Phylogenetic diversity correlated with above‐ground biomass production during forest succession: Evidence from tropical forests in Southeast Asia

Enhancing knowledge on the role of evolutionary history during forest succession and its relationship with ecosystem function is particularly relevant in the context of forest landscape restoration for climate change mitigation and adaptation. We used fine resolution vegetation and environmental data (soil, elevation and slope) from two large‐scale surveys (320 × 1000 m2 plots in two 10 km × 10 km blocks) in the Upper Mekong to quantify (1) the role of abiotic and biotic (species interactions) factors in community assembly processes and (2) the effect of biodiversity, environmental factors and forest succession on above‐ground biomass (AGB). We found strong correlation between soil fertility and community structure in the early successional seres, while species interactions played an increasingly important role in older seres, presumably due to species complementary. We detected a significant relationship between AGB and phylogenetic diversity, elevation and soil fertility across successional gradients. Within successional stages, soil fertility was not significantly associated with AGB, while elevation was significantly associated with AGB only in forest <100 years old. Phylogenetic diversity was positively correlated with AGB in the young secondary forest (< 15 years old) but not significantly associated with AGB in older seres. Synthesis. Our results support the hypothesis that abiotic filtering influences species assembly in the initial stages of forest succession, while biotic interactions dominate community assembly processes in older seres. We found that phylogenetic diversity, soil fertility and elevation gradients were strongly predictive of AGB in a secondary tropical montane forest in Southeast Asia. However, elevation may reflect other underlying abiotic gradients, such as water availability. Phylogenetic diversity was significantly associated with AGB only in youngest seres (<15 years old). Considering phylogenetic diversity in restoration plantings and the management of forests younger than 15 years old could enhance forest biomass and the climate mitigation function forest landscape restoration.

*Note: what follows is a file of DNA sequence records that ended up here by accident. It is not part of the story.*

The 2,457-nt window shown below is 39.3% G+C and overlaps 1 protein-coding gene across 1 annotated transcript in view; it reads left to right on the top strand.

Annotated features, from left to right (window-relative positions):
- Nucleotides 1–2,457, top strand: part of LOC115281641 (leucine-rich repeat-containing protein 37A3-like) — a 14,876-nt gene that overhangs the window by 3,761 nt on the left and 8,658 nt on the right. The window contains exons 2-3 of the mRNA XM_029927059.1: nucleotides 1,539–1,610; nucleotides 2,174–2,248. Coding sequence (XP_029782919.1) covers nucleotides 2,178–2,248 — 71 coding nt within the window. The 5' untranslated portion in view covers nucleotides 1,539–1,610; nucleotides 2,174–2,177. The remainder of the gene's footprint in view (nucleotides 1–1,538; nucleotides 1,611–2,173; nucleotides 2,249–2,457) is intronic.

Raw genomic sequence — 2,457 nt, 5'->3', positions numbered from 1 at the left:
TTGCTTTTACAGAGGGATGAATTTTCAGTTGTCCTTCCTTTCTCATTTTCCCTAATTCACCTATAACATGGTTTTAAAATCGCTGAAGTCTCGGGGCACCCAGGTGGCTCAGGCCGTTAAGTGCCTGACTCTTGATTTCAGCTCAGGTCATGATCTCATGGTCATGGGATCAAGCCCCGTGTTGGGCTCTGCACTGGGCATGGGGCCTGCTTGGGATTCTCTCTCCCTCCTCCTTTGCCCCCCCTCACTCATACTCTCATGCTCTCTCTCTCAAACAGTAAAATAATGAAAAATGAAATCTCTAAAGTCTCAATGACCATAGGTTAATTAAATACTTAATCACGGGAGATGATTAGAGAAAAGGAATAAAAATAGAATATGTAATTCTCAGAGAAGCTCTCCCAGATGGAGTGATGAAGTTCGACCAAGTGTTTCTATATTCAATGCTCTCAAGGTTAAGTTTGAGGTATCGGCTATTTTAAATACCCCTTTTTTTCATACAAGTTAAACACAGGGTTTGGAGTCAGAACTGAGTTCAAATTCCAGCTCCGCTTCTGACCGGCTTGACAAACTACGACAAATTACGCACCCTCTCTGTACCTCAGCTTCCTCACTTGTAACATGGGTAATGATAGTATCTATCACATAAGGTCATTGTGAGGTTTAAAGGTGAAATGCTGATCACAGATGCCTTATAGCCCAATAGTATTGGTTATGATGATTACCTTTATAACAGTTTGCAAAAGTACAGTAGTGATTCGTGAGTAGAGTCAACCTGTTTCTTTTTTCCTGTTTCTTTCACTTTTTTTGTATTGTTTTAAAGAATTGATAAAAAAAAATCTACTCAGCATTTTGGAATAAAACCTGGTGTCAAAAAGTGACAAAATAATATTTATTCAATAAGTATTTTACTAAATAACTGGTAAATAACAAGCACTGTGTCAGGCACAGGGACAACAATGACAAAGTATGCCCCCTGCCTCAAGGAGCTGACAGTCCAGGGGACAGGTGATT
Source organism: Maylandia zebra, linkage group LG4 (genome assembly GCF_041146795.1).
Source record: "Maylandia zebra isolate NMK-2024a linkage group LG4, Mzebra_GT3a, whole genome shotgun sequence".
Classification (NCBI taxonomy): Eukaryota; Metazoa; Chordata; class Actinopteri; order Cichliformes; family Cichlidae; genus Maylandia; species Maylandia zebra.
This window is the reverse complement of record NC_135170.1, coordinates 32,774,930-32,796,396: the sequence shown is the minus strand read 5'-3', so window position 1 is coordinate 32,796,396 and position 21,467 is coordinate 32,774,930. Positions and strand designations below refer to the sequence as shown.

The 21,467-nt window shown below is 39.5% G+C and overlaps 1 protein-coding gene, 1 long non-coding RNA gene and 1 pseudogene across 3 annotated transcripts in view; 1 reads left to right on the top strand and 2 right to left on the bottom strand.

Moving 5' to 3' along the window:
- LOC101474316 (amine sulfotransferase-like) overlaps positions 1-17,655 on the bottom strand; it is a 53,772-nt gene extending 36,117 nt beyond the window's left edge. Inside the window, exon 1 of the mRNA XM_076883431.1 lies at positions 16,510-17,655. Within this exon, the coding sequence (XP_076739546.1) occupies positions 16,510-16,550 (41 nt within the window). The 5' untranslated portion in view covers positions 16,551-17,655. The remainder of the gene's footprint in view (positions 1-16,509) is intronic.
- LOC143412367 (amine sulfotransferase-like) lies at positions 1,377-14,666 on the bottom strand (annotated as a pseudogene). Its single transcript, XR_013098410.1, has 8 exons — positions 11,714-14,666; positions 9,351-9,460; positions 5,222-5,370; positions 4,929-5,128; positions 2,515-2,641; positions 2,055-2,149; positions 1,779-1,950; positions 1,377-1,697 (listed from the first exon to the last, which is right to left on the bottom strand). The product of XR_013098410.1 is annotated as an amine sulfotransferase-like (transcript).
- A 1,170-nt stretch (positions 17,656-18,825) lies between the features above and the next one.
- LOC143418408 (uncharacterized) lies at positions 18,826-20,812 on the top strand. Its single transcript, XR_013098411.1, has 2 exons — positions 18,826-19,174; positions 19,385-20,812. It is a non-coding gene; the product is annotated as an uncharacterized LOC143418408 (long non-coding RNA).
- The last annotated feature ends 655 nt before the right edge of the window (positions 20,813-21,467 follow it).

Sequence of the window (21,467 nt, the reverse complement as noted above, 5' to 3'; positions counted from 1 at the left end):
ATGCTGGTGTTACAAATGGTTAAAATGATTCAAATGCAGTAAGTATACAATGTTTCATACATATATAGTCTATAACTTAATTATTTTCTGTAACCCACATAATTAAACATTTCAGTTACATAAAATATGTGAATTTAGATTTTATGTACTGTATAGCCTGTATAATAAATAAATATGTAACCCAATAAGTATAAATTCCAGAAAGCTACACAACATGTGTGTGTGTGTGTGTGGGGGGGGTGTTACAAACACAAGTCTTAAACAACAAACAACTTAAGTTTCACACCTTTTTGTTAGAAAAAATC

Authors: Satdichanh, M.; Ma, H.; Yan, K.; Dossa, G.G.; Winowiecki, L.; Vågen, T.G.; Gassner, A.; Xu, J.; Harrison, R.D.
Subjects: phylogeny, genetic variation, aboveground biomass, tropical forests, soil quality, soil
Publication type: ISI, Journal Article, Publication
Year: 2019
ISSN: 1365-2745

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